The UK government announced yesterday that all newborn babies are to be offered a vaccination against the Meningitis B virus from September 2015. The meningitis B vaccine will be given to children at the ages of two months, four months and twelve months, will provide protection against 90% of the strains of the virus currently in circulation in the UK population. Meningitis charities in the UK have welcomed the NHS vaccination programme, saying that it would save lives immediately. Most people have heard of Meningitis, but do you know what meningitis is, where it comes from and what the symptoms are? Here are ten facts about Meningitis, its various strains and what happens if you were to contract meningitis B.
1. What is meningitis?
The word meningitis comes from the Greek, ‘meninx’, meaning membrane, and the medical term, ‘it is’, which means inflammation. Meningitis is an acute inflation of the meninges, which is the membrane that protects the brain and the spinal cord.
2. What causes meningitis?
Meningitis can be caused by bacteria, which is the most aggressive form of the disease and the one that newly announced meningitis vaccine will protect children from, it can also be caused by a virus, which is more common, but less severe, and it can be caused by fungal infections and parasites.
3. Meningitis is easy to diagnose, but often overlooked
The symptoms of meningitis are well known, and there are tests that can be carried out that will confirm a diagnosis. The problem is, though, that the symptoms can be easily mistaken for those of influenza or other mild viral infections. If a doctor does suspect meningitis, they will often start treatment immediately, without waiting for the test results, because the disease is so fast moving that even a few hours delay could be fatal.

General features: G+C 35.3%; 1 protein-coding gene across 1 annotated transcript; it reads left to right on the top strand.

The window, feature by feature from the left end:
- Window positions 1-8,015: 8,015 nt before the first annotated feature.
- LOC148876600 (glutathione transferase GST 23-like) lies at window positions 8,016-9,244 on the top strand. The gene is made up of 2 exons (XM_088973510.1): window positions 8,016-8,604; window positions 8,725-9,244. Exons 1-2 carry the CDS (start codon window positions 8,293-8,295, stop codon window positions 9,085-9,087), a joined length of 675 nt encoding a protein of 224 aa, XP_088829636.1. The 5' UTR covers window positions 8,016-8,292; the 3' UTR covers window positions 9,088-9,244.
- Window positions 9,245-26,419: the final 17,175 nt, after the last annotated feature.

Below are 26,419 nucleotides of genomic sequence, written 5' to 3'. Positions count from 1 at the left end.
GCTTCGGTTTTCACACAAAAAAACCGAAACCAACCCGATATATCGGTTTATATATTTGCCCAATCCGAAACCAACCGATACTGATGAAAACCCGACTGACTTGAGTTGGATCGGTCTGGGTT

4. What are the symptoms of meningitis?
The symptoms of meningitis can include headaches, high fever, confusion, nausea, stiff neck, an aversion to bright lights and a purple rash on the skin. The rash, which is caused by septicaemia, can be identified by the glass test. If you roll a glass tumbler over a rash and the redness doesn’t disappear, then that is a sign of meningitis. You should not wait for the rash develops, though, before seeking medical help, the other symptoms are enough to call for a doctor.
5. Does meningitis only affect babies?
While meningitis is more common and more dangerous in infants, anyone can contract the disease. Young adults who attend universities are also at greater risk, because they all live together in dormitories. That is why the UK government has also announced a meningitis vaccination programme for 17 and 18 year olds and those attending universities.
6. How many people contract Meningitis B?
The specific strain of Meningitis that the new Meningitis B vaccine addresses is a life threatening bacterial strain that can also leave patients suffering severe disabilities, such as epilepsy, permanent brain damage and loss of limbs. Approximately 1,200 people, mostly infants and young adults, contract Meningitis B in the UK every year and, of those, 1 in 10 die.
7. How is bacterial meningitis treated?
Anyone who has contracted bacterial meningitis will need urgent care in hospital. The infection will be treated with antibiotics to attack the underlying infection, steroids to reduce the swelling around the brain and oxygen and intravenous fluids may also be administered.
8. How is meningitis contracted?
The bacteria are carried in the throats and the mouths of about 1 in 10 people, usually quite harmlessly. The bacteria are spread through droplets passed in the air from sneezing and coughing and through close physical contact with an infected person.
9. How does the new meningitis B vaccine work?
The new meningitis B vaccine, called Bexsero, is made from dead meningitis bacteria and the three of the proteins that are found on the bacteria. This stimulates a response from the immune system that enables the immune system to fight any future infection from the live bacteria.
10. Are there any side effects to the Meningitis B vaccination?Studies and test have indicated that any side effects from the Bexsero vaccine are mild and short lived. During clinical trials, nearly 8,000 people were given the vaccine and the most common side effects found in infants were a fever and tenderness around the site of the injection.
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